At the end of the 2018 calendar, a new Farm Bill entered Congress. With a hemp pen, Mitch McConnell lifted the federal ban on hemp cultivation. Thanks to the new Farm Bill, hemp was downgraded from a schedule 1 controlled substance to a schedule 5 under the Controlled Substances Act. Now, hemp-derived products are legal in all 50 states.

The Future of Hemp

Many companies are taking advantage of the ban lift on hemp and growing interest in CBD products from consumers. CBD products are popping up in everything from supplements to cosmetics to pet treats. Suffice to say; the sky is the limit for hemp.

While hemp is no longer criminalized, it is still under a watchful eye. The Justice Department no longer holds jurisdiction over hemp cultivation. It is now regulated by the United States Department of Agriculture (USDA). All hemp products must contain 0.3% THC or less. Otherwise, it will be classified as marijuana and you run the risk of breaking local laws.

Currently, CBD products are not regulated. However, the demand for hemp-based products continues to grow. That means stricter guidelines and transparency will be required of anyone attempting to sell hemp products in the near future. Until that day comes, you should buy products from reputable brands you can trust.

Contributed Post. Article originally posted on https://madebyhemp.com/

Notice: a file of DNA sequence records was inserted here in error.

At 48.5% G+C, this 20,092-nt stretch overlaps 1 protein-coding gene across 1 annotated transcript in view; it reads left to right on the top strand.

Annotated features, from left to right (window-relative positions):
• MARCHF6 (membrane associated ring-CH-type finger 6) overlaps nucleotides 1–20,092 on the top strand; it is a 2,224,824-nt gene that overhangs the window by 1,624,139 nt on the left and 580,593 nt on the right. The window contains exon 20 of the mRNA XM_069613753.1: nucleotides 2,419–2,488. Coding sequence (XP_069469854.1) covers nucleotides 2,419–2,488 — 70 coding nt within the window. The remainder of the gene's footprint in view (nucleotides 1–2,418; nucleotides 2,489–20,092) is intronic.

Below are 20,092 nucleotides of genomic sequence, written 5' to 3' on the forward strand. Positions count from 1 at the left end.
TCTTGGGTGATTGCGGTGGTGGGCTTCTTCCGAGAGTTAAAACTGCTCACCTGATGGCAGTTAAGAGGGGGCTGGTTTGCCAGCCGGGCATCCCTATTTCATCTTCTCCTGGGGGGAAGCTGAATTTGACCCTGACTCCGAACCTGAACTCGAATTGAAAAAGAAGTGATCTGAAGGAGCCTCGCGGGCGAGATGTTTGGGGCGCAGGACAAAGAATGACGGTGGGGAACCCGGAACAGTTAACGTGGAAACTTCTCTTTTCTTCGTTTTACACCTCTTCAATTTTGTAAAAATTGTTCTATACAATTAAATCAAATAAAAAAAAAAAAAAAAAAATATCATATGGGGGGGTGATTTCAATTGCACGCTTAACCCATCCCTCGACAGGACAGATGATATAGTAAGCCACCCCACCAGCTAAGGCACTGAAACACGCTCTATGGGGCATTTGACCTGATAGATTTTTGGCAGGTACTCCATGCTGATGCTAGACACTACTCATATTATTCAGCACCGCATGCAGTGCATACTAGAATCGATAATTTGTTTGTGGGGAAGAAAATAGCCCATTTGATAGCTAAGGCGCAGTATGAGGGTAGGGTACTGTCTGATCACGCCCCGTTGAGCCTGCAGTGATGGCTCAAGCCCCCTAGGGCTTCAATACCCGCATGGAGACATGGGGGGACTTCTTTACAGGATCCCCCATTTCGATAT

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Turn Your Home Into A Castle – Literally

Castles were bulwarks of the medieval era, dominating the landscape wherever they were erected. In the middle ages, they were primarily designed to be battlements and to defend vast tracts of land, but they still doubled up as homes.

Pixabay

 

With the invention of the cannon, castles ceased being defensive installations, but they didn’t end there. In the eighteenth century, people looked back on the castles of the medieval period with a kind of romantic fondness. They loved the chivalry, the tales of Arthur and the majesty that battlements evoked. As a result, they began building their own mock castles – homes that included elements of castles like rounded towers but were still luxury living accommodation nonetheless.

 

Golden Fort

 

One example of a castle that was built for living was Golden Hill Fort. This fort was built on the Isle of Wight back in the 19th century to defend against a French invasion. The fort itself was never actually used in battle. More than a hundred years later, after the Second World War, Golden Hill was converted into a series of beautiful apartments. These apartments became holiday homes where people could enjoy all that the Isle had to offer.

 

When Golden Hill was first bought by Kevin Clarke and Sean Cousins, it was a shell of a building. They worked tirelessly with local planning officials to return the building to its original state. That meant extending the building and getting a roofer to extend the roof, and making sure all 22 chimneys were of uniform height. According to Kevin, the roof was made waterproof for the first time in over a hundred years.

 

Features

 

Now that the roof and the foundations are secure, Golden Hill Fort has been transformed with all manner of luxury conveniences. Guests enter the compound through a trick tunnel with electric gates at either end. When they’ve been through both gates, they enter the refurbished central courtyard, originally designed as a parade ground to muster the troops.

Wikimedia Commons

 

There’s also other mod-cons like CCTV, allowing all entrances to the castle to be monitored remotely. On the roof, guests can enjoy communal gardens and stunning views of the island and the sea all around.

 

Prices